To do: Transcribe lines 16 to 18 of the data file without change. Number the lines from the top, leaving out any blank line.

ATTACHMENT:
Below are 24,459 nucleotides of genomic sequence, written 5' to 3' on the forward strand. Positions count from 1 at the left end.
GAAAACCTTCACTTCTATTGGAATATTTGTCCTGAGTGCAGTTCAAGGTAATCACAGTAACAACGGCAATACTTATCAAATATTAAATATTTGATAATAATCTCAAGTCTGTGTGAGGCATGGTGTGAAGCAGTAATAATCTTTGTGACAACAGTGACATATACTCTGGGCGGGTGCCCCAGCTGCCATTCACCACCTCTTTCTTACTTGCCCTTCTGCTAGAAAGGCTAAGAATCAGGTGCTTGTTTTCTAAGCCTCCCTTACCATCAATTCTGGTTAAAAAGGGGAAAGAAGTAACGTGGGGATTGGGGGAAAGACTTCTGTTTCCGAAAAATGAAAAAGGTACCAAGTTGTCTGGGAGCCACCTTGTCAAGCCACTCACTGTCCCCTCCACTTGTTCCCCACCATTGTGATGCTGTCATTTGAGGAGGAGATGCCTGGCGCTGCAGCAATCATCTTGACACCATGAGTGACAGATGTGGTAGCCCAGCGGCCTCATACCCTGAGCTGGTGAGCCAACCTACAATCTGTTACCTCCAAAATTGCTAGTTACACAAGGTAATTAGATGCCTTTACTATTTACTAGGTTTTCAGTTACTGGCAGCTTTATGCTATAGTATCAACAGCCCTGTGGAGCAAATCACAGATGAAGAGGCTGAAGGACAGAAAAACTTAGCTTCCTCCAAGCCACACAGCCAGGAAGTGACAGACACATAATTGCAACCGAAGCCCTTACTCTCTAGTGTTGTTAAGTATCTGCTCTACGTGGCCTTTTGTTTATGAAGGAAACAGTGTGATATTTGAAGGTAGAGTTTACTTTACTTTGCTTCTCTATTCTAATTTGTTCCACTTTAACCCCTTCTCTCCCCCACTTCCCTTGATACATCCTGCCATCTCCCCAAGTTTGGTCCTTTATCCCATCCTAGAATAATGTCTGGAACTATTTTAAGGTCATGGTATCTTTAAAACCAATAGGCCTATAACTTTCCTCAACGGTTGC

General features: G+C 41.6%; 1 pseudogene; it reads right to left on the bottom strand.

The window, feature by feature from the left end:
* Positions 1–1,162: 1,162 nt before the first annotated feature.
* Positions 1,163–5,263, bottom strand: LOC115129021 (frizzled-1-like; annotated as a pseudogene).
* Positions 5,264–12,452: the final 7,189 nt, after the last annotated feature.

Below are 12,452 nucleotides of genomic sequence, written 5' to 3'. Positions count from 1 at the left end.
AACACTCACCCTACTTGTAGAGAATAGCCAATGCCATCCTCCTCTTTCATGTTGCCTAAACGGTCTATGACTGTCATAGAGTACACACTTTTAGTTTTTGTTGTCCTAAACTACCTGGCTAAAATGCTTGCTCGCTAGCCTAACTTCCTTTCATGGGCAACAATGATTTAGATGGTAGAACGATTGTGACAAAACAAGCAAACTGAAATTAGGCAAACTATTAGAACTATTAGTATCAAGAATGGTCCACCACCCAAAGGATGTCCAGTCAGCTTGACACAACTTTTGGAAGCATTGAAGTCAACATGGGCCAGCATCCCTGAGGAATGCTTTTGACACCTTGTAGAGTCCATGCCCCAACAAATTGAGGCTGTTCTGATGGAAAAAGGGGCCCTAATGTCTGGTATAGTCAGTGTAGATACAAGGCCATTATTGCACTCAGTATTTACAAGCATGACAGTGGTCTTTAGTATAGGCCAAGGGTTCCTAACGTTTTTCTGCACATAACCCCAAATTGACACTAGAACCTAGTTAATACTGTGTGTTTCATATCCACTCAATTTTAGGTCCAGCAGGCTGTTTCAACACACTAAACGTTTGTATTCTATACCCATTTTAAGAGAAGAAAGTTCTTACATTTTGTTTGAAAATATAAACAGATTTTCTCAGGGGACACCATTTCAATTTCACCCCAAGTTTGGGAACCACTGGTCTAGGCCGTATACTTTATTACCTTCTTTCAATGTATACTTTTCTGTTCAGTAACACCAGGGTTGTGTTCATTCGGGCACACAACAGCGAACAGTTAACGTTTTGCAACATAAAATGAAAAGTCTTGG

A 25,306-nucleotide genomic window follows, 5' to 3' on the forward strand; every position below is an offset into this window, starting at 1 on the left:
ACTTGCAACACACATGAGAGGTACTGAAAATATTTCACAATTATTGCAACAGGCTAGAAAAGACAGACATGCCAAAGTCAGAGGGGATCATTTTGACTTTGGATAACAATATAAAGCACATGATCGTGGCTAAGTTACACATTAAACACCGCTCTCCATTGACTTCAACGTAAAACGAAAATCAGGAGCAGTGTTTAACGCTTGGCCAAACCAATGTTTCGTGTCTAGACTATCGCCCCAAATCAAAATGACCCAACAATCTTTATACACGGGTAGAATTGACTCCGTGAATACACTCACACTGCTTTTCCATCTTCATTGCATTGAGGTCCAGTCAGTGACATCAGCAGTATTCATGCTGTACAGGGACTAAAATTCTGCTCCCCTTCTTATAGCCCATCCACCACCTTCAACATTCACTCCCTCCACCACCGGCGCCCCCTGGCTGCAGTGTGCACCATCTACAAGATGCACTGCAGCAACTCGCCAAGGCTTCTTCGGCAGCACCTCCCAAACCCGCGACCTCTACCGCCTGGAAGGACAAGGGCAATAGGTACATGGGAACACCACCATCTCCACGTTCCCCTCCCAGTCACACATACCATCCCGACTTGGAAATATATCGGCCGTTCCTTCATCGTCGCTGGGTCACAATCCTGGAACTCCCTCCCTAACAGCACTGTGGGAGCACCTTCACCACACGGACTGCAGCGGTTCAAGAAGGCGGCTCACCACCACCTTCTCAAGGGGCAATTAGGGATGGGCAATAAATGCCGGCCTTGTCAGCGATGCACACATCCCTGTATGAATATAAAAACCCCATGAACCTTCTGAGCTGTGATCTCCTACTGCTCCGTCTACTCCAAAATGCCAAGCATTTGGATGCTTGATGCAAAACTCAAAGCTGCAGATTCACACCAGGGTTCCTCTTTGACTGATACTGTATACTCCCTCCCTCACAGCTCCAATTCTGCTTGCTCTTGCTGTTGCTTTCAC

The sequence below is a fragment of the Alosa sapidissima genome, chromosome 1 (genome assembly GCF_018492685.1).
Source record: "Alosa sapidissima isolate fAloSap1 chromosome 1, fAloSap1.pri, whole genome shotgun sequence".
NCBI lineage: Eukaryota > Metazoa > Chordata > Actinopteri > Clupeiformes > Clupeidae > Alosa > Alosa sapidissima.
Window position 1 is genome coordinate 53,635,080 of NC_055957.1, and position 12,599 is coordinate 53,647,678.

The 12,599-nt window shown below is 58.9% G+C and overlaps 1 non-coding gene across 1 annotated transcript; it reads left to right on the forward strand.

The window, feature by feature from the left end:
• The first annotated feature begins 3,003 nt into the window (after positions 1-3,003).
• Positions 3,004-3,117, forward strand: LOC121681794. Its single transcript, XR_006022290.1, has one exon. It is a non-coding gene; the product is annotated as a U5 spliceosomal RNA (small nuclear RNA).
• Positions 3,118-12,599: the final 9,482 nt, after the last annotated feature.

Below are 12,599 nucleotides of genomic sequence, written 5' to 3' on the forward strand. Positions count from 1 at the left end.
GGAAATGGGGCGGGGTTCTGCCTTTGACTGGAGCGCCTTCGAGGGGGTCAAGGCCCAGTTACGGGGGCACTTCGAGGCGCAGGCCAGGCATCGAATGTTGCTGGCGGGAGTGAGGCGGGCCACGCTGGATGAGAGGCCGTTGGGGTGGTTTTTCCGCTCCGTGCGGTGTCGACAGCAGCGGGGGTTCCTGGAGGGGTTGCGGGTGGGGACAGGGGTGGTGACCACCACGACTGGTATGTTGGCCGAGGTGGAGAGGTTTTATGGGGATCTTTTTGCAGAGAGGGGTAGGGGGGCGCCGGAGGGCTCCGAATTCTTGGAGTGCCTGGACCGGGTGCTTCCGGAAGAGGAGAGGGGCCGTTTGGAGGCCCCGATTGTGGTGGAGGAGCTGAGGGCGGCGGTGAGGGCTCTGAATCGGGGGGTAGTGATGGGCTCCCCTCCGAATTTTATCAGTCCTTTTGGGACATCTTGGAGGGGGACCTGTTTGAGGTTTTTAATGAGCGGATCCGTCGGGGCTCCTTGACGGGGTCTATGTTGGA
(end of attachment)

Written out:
The 12,599-nt window shown below is 58.9% G+C and overlaps 1 non-coding gene across 1 annotated transcript; it reads left to right on the forward strand.

The window, feature by feature from the left end:
• The first annotated feature begins 3,003 nt into the window (after positions 1-3,003).